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I'm working on a site that is using Facebook authentication and friends, but I'm not ready for it to be publicly visible. It seems like if I put a password on the site's directory, Facebook's calls to my server won't be able to get in. Is there a way to provide FB with user/psw credentials for the site -- just http basic authentication or something comparable, I guess -- so that it will be able to get in?


There are looking to be two parts to this:

  • There are no problems with Facebook Connect. When the user visits the page of the protected site, they're presented with the authentication panel, and they then authenticate (or don't). If they get it, the connection/login follows, and all's well, since the connect information is presumably coming back along the same http connection that's just been authenticated. (I'm a little fuzzy on these parts of http work, but I think that's mostly correct.)

The REAL problem I'm facing, as I just realized (sorry; early Monday morning / long weekend) is how calls from the realtime API get in. These calls just sort of arrive from out of the blue, and so there's no authenticated path into the server. @Martey's point about doing authentication (posted to an earlier version of the question) based on ip address looks promising there, but I'm still wondering if there's a way to get FB to send along user/psw with that.

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up vote 1 down vote accepted

An alternative would be to use authentication based on IP addresses. By only allowing your address and Facebook's, you would prevent others from accessing the site, but still allow any callbacks from Facebook to arrive.

In response to the updated question: If it is possible to add HTTP Basic authentication to a callback URL (i.e., you would have to do so by adding the username and password directly to the callback_url parameter when creating a real-time subscription. Whether or not this will work, however, is dependent on Facebook being able to parse your callback URL and correctly use Basic authentication when communicating with your server.

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Facebook doesn't publish their IP's though. – bkaid Nov 7 '11 at 22:31
Since the OP is concerned about Facebook callbacks, it should be relatively trivial to use his server's access logs to figure on which IP addresses/subnets Facebook requests are coming from. – Martey Nov 8 '11 at 2:07
yes and it would work, it just seems like a maintenance nightmare. and how would you know it is a Facebook IP and not somebody trying to look like Facebook? – bkaid Nov 8 '11 at 2:48
Actual Facebook callbacks would contain the same verify_token that was sent when the realtime subscription was created. Since the original question was about protecting the site during development, I do not think that it would be a "nightmare" to maintain, especially if the OP used subnets instead of specific IP addresses. – Martey Nov 8 '11 at 3:24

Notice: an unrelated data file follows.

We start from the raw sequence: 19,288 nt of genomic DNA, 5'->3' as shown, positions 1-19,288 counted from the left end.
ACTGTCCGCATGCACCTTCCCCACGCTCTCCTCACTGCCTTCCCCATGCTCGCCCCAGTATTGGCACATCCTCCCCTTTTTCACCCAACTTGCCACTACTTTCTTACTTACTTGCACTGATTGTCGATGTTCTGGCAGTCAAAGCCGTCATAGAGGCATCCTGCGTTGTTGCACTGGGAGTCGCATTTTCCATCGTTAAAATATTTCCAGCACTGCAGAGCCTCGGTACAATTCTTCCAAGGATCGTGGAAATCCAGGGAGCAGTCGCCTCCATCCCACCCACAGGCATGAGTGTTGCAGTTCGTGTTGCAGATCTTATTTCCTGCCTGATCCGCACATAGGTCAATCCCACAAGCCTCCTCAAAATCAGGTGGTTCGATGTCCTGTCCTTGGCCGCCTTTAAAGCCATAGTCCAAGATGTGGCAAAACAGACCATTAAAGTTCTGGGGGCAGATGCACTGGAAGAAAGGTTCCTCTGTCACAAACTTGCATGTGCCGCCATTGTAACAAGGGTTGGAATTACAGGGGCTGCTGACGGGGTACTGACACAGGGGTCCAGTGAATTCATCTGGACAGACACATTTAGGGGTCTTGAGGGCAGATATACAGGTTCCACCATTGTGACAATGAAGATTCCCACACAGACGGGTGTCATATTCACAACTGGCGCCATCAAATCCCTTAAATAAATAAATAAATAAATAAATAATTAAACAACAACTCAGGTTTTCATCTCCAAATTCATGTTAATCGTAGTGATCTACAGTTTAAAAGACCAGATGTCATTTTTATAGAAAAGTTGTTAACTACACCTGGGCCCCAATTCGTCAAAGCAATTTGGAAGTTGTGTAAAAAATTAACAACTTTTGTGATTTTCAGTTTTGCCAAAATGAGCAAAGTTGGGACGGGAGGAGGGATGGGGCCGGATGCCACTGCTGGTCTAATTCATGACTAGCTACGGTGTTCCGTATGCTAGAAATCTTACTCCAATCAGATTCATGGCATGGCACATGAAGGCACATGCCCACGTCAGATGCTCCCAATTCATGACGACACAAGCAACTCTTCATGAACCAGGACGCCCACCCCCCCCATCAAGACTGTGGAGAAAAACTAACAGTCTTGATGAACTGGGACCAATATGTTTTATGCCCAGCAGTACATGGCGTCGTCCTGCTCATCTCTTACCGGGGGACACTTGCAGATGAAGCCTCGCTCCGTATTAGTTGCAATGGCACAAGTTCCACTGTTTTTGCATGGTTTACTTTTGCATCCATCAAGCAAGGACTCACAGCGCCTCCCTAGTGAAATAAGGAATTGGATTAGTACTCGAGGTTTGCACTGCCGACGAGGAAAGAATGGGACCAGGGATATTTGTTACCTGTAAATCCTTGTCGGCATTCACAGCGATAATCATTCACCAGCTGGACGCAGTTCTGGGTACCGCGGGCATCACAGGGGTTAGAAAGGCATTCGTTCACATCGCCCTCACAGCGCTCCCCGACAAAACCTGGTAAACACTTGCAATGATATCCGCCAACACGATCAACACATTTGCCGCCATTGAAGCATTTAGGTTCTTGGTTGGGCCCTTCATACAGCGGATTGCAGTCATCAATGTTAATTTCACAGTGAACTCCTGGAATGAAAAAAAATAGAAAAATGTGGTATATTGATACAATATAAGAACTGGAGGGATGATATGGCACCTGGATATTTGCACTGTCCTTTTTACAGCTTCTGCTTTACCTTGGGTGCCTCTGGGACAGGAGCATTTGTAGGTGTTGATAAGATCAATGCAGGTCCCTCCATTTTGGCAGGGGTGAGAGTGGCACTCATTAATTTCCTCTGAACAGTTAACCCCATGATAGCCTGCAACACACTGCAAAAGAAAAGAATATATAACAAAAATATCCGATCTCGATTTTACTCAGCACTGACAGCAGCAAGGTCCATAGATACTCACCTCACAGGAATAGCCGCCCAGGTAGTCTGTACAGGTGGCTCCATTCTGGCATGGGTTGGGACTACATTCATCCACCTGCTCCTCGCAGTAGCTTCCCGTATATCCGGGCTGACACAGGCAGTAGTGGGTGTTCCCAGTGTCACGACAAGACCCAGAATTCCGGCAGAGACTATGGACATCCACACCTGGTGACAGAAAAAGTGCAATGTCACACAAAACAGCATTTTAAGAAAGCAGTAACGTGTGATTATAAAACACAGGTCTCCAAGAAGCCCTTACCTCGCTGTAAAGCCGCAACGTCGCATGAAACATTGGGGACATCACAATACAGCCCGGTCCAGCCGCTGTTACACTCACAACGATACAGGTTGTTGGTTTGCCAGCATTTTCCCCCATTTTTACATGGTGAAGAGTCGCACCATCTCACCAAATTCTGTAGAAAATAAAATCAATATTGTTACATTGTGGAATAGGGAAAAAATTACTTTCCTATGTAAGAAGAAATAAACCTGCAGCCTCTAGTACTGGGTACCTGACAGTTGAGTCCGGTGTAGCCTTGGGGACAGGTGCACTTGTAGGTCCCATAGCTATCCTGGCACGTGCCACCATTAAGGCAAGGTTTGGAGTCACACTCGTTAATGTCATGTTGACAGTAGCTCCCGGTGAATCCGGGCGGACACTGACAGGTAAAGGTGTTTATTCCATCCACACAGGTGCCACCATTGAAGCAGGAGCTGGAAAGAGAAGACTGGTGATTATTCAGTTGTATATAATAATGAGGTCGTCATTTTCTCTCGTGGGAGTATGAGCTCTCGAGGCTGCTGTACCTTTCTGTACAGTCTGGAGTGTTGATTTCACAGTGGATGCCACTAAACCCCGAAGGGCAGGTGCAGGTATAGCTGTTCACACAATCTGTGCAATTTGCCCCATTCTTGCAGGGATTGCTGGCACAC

I just tried putting the auth into the callback URL, but it 401'ed coming into the server. This IP authentication isn't perfect, but it's working for now. So far, I've seen POSTs coming in from 66.220.x.x and 69.171.x.x; your mileage may of course vary. I'm declaring victory for now; thanks for all y'all's help. – Jim Miller Nov 8 '11 at 20:28

Just make an exception for Facebook's crawler - you don't necessarily need to return the full content to the crawler, just the meta tags

The user agent is facebookexternalhit/1.1 (+

{edit} why not just exempt the callback URL you're using for the realtime API from your authentication system? There's going to be no other reason for anyone access that URL, and you probably don't have any content there that a regular user can see since all the callback does is decrypt the information form Facebook and process it {edit}

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Here's, I think, the right way to do this (which may be what @Igy is referring to above):

<Directory /path/to/site>

## Set up the basic password protection                                                                                            
AuthType basic
AuthName YourAuth
AuthUserFile /path/to/auth/file
AuthGroupFile /path/to/group/file
require group YourGroup

# Handle both ALLOW and DENY directives
Order allow,deny

# Allow the facebook servers (sadly, we still have to guess/track the addresses)
Allow from 66.220
Allow from 69.171
Allow from 69.63

# "Satisfy any" means that any of the above techniques will work for access
# Thus, you get in if you have a password or if you are coming from one of the
# specified addresses                                             
Satisfy any


So far, so good, anyway...

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